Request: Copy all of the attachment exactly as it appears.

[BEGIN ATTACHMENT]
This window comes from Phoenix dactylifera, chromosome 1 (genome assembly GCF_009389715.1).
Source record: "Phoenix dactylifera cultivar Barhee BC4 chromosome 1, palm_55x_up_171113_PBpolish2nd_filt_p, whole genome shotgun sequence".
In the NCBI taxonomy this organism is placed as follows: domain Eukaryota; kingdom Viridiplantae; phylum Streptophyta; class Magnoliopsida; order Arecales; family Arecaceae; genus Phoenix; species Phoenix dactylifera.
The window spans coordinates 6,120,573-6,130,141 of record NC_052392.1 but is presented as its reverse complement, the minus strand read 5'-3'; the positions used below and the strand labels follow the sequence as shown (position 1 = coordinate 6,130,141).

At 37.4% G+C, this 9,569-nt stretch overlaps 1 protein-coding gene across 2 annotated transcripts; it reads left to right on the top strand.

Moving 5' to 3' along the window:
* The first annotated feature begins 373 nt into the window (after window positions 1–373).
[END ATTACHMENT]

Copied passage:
This window comes from Phoenix dactylifera, chromosome 1 (genome assembly GCF_009389715.1).
Source record: "Phoenix dactylifera cultivar Barhee BC4 chromosome 1, palm_55x_up_171113_PBpolish2nd_filt_p, whole genome shotgun sequence".
In the NCBI taxonomy this organism is placed as follows: domain Eukaryota; kingdom Viridiplantae; phylum Streptophyta; class Magnoliopsida; order Arecales; family Arecaceae; genus Phoenix; species Phoenix dactylifera.
The window spans coordinates 6,120,573-6,130,141 of record NC_052392.1 but is presented as its reverse complement, the minus strand read 5'-3'; the positions used below and the strand labels follow the sequence as shown (position 1 = coordinate 6,130,141).

At 37.4% G+C, this 9,569-nt stretch overlaps 1 protein-coding gene across 2 annotated transcripts; it reads left to right on the top strand.

Moving 5' to 3' along the window:
* The first annotated feature begins 373 nt into the window (after window positions 1–373).